Big Pharma has been in the news a lot lately. But for all the wrong reasons. Brent Saunders, CEO of Allergan, is looking to change all that. And the market likes it…
Allergan New Approach: Ethics
After the recent news of Mylan’s 500 percent price hike of the EpiPen, not to mention the ensuing fallout and negative attention placed on Big Pharma, Allergan plc (AGN) CEO Brent Saunders is looking to change the public’s perception. And so far it’s working. On Tuesday, Allergan pledged to put limits on the size (and frequency) of drug price hikes.
In a bold move customers are applauding, Saunders announced in a blog post that the company would only raise prices once per year, and those rate hikes will only be single digit percentages. This comes after Mylan came under fire from the public and the senate for continuously raising rates on the life saving EpiPen by as much as 15 percent, and as often as every other quarter from 2013-2016.
Allergan will also not raise rates on drugs which are about to lose patent protection – a standard practice by the drug industry to squeeze out extra profits before being undercut by generic drugs.
Saunders says he’s out to prove that it’s possible to grow the business and develop new drugs, without gouging consumers.
“We are drawing a line in the sand and saying we can be one of the fastest-growing companies in our industry, we can invest in R&D and innovation, and we can have a social contract where we act responsibly and make our drugs accessible to people and patients,” he was quoted as saying in a recent interview.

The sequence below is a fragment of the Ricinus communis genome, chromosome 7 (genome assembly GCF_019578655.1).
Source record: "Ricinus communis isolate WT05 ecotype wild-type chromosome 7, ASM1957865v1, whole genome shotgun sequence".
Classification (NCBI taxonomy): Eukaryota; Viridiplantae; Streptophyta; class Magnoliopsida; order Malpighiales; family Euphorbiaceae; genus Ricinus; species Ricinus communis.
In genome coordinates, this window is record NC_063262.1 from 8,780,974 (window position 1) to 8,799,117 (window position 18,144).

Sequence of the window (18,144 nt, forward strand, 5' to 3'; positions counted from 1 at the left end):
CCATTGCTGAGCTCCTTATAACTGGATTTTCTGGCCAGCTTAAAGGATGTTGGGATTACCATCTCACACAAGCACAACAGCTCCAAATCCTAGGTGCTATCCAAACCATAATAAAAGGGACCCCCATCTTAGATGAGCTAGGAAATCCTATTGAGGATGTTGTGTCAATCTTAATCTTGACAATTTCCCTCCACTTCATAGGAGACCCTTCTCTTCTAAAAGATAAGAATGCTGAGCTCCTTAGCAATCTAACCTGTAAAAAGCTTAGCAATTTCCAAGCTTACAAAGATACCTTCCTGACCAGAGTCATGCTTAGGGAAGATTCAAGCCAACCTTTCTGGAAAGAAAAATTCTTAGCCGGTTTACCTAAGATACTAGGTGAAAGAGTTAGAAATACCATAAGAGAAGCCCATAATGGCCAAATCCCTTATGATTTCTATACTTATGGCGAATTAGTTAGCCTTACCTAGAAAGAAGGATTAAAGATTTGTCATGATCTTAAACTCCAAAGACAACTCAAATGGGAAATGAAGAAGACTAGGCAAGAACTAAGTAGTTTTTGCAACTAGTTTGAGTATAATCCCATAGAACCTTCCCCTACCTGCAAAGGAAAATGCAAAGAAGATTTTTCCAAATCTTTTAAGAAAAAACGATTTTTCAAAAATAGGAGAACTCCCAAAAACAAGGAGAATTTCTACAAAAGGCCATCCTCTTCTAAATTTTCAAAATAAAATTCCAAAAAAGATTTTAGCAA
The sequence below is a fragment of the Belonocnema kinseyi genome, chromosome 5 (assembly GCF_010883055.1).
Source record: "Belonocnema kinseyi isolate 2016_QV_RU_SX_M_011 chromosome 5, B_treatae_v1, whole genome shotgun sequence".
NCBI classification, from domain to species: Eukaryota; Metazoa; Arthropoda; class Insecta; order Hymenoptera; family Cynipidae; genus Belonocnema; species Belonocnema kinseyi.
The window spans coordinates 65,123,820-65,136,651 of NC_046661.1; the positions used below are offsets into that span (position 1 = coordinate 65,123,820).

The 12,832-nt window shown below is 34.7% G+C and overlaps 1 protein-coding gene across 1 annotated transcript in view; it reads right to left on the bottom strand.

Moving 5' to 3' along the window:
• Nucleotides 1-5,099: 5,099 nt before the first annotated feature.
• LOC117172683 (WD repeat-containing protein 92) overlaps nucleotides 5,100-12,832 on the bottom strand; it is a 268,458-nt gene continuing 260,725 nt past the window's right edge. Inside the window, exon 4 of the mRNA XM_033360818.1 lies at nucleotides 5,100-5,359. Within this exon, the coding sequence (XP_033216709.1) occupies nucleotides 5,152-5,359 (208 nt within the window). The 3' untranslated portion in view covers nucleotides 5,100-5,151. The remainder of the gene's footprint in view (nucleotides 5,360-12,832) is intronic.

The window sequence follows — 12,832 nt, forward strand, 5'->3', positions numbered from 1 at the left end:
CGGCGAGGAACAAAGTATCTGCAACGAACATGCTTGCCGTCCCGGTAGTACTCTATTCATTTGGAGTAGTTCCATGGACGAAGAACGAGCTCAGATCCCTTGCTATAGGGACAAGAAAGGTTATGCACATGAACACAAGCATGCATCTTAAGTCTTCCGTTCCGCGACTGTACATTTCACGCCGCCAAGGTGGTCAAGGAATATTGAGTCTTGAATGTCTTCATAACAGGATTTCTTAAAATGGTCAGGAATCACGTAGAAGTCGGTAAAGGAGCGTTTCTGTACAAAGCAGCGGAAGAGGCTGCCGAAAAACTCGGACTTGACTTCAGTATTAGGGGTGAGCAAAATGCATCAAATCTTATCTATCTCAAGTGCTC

Now, while Saunders is being applauded for throwing down a pricing challenge to the rest of the pharma industry, he’s also protecting his company and his shareholders. After Mylan’s EpiPen disaster, Big Pharma has come under the scrutiny of not just the public and Congress, but both presidential candidates. Hillary Clinton, currently leading in polls, has proposed steps to promote competition for generic drugs, importation of drugs, and potential penalties for companies who price gouge. By self-policing his company, Saunders is giving Allergan a head start, and creating a healthy buffer between Allergan and future legislation and penalties.
Wonder how ethics can give a big impact in the corporate world? Watch this video from Corporate Secretary about Pfizer’s ethical corporate culture!
Shareholders seem to agree. As of close of bell Tuesday, Allergan’s shares rose 1.34%.
Allergan is creating a new path for pharma. A path which will be ethical – and profitable. Look for Allergan shares to continue to rise.
The statements, views, and opinions of any article, contribution, editorial, or advertisement in this publication are not necessarily those of The Capitalist or its editorial staff, and are not considered an endorsement, sponsorship, or recommendation of any referenced product, service, issuer, or groups of issuers.This publication provides general information about certain subjects, and should not be construed or taken as advice (legal, financial, investment, tax, or otherwise). Do not construe or take any information in this publication as a solicitation, offer, opinion, or recommendation to buy or sell any securities, bonds, or other financial instruments or to provide any legal, financial, investment, tax, or other advice or service about the suitability or profitability of any financial instruments or investments.The Capitalist disclaims any liability for the accuracy of or your reliance on any statements, views, opinions, or information in this publication.